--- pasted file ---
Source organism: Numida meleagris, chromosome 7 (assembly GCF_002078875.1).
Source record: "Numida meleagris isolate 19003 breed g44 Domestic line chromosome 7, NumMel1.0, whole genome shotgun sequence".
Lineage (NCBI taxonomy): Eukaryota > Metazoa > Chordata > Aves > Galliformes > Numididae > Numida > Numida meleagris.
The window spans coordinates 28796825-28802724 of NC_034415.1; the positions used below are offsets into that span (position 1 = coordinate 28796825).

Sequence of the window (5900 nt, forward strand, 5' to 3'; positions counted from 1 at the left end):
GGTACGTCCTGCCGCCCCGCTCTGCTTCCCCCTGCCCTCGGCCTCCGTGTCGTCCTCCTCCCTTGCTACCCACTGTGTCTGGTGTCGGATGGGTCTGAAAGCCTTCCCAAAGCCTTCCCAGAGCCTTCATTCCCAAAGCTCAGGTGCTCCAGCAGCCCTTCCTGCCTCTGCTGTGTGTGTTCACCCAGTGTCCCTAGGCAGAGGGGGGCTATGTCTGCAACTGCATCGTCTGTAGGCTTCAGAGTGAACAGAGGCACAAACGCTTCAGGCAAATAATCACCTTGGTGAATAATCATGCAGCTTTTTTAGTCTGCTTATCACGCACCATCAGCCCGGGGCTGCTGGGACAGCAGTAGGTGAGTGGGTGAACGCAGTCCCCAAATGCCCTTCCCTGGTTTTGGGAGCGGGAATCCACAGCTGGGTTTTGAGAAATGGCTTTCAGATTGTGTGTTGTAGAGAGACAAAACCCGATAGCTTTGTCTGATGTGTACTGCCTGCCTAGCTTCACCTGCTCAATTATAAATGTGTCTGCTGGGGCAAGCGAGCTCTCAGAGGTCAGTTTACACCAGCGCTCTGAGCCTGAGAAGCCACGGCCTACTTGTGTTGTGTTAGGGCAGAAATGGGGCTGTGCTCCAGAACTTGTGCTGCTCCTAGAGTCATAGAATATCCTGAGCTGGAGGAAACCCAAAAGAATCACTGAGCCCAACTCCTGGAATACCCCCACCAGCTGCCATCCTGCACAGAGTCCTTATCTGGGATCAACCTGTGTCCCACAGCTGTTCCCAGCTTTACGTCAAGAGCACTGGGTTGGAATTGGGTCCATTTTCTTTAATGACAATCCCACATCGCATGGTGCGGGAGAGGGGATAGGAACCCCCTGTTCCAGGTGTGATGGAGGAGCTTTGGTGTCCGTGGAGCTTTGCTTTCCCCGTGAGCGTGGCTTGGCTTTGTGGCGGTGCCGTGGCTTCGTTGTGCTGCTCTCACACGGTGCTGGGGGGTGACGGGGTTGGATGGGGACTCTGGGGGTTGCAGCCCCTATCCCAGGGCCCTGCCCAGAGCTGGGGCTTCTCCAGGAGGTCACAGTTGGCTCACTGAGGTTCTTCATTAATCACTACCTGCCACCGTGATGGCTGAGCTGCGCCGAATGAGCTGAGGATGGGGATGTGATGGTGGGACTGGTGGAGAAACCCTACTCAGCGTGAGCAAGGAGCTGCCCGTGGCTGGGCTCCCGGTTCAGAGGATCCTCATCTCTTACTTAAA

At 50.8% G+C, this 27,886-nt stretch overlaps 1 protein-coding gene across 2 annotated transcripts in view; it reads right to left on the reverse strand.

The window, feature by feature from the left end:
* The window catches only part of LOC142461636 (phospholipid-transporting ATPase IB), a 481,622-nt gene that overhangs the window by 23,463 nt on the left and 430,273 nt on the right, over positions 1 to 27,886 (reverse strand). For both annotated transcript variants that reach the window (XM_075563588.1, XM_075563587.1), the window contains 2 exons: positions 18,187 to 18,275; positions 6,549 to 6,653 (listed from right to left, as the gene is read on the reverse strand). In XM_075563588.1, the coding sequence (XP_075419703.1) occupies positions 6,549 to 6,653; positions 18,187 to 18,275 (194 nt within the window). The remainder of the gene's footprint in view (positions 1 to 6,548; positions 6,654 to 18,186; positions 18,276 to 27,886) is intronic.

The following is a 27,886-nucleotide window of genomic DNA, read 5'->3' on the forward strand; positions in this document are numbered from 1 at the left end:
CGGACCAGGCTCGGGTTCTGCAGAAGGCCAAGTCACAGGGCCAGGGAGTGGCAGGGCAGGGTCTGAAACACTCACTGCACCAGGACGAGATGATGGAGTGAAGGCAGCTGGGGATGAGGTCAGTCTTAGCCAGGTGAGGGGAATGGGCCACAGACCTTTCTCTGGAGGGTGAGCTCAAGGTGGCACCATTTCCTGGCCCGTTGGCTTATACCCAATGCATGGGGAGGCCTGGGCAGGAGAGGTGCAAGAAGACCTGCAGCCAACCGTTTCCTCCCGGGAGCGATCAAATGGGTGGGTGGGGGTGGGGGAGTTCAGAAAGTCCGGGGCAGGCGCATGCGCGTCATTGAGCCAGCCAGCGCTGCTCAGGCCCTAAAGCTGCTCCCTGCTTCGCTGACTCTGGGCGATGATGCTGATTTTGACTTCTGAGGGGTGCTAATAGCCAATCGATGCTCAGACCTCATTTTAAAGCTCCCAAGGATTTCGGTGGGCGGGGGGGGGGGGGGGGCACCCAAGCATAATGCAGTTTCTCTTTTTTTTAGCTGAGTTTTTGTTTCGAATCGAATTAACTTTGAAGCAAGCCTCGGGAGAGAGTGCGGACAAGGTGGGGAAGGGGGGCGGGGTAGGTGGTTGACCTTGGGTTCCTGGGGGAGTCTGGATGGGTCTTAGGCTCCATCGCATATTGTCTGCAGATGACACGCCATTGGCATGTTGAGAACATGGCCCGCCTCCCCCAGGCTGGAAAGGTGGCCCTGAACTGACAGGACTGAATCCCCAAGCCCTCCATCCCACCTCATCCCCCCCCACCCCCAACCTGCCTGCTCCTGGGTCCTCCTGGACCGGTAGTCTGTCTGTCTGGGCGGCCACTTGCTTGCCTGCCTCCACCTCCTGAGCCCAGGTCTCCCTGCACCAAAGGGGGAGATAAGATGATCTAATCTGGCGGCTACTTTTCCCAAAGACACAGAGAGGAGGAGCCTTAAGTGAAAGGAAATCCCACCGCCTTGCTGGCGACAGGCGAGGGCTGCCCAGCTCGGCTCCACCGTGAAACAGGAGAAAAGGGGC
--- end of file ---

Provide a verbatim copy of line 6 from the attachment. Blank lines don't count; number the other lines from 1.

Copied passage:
GGTACGTCCTGCCGCCCCGCTCTGCTTCCCCCTGCCCTCGGCCTCCGTGTCGTCCTCCTCCCTTGCTACCCACTGTGTCTGGTGTCGGATGGGTCTGAAAGCCTTCCCAAAGCCTTCCCAGAGCCTTCATTCCCAAAGCTCAGGTGCTCCAGCAGCCCTTCCTGCCTCTGCTGTGTGTGTTCACCCAGTGTCCCTAGGCAGAGGGGGGCTATGTCTGCAACTGCATCGTCTGTAGGCTTCAGAGTGAACAGAGGCACAAACGCTTCAGGCAAATAATCACCTTGGTGAATAATCATGCAGCTTTTTTAGTCTGCTTATCACGCACCATCAGCCCGGGGCTGCTGGGACAGCAGTAGGTGAGTGGGTGAACGCAGTCCCCAAATGCCCTTCCCTGGTTTTGGGAGCGGGAATCCACAGCTGGGTTTTGAGAAATGGCTTTCAGATTGTGTGTTGTAGAGAGACAAAACCCGATAGCTTTGTCTGATGTGTACTGCCTGCCTAGCTTCACCTGCTCAATTATAAATGTGTCTGCTGGGGCAAGCGAGCTCTCAGAGGTCAGTTTACACCAGCGCTCTGAGCCTGAGAAGCCACGGCCTACTTGTGTTGTGTTAGGGCAGAAATGGGGCTGTGCTCCAGAACTTGTGCTGCTCCTAGAGTCATAGAATATCCTGAGCTGGAGGAAACCCAAAAGAATCACTGAGCCCAACTCCTGGAATACCCCCACCAGCTGCCATCCTGCACAGAGTCCTTATCTGGGATCAACCTGTGTCCCACAGCTGTTCCCAGCTTTACGTCAAGAGCACTGGGTTGGAATTGGGTCCATTTTCTTTAATGACAATCCCACATCGCATGGTGCGGGAGAGGGGATAGGAACCCCCTGTTCCAGGTGTGATGGAGGAGCTTTGGTGTCCGTGGAGCTTTGCTTTCCCCGTGAGCGTGGCTTGGCTTTGTGGCGGTGCCGTGGCTTCGTTGTGCTGCTCTCACACGGTGCTGGGGGGTGACGGGGTTGGATGGGGACTCTGGGGGTTGCAGCCCCTATCCCAGGGCCCTGCCCAGAGCTGGGGCTTCTCCAGGAGGTCACAGTTGGCTCACTGAGGTTCTTCATTAATCACTACCTGCCACCGTGATGGCTGAGCTGCGCCGAATGAGCTGAGGATGGGGATGTGATGGTGGGACTGGTGGAGAAACCCTACTCAGCGTGAGCAAGGAGCTGCCCGTGGCTGGGCTCCCGGTTCAGAGGATCCTCATCTCTTACTTAAA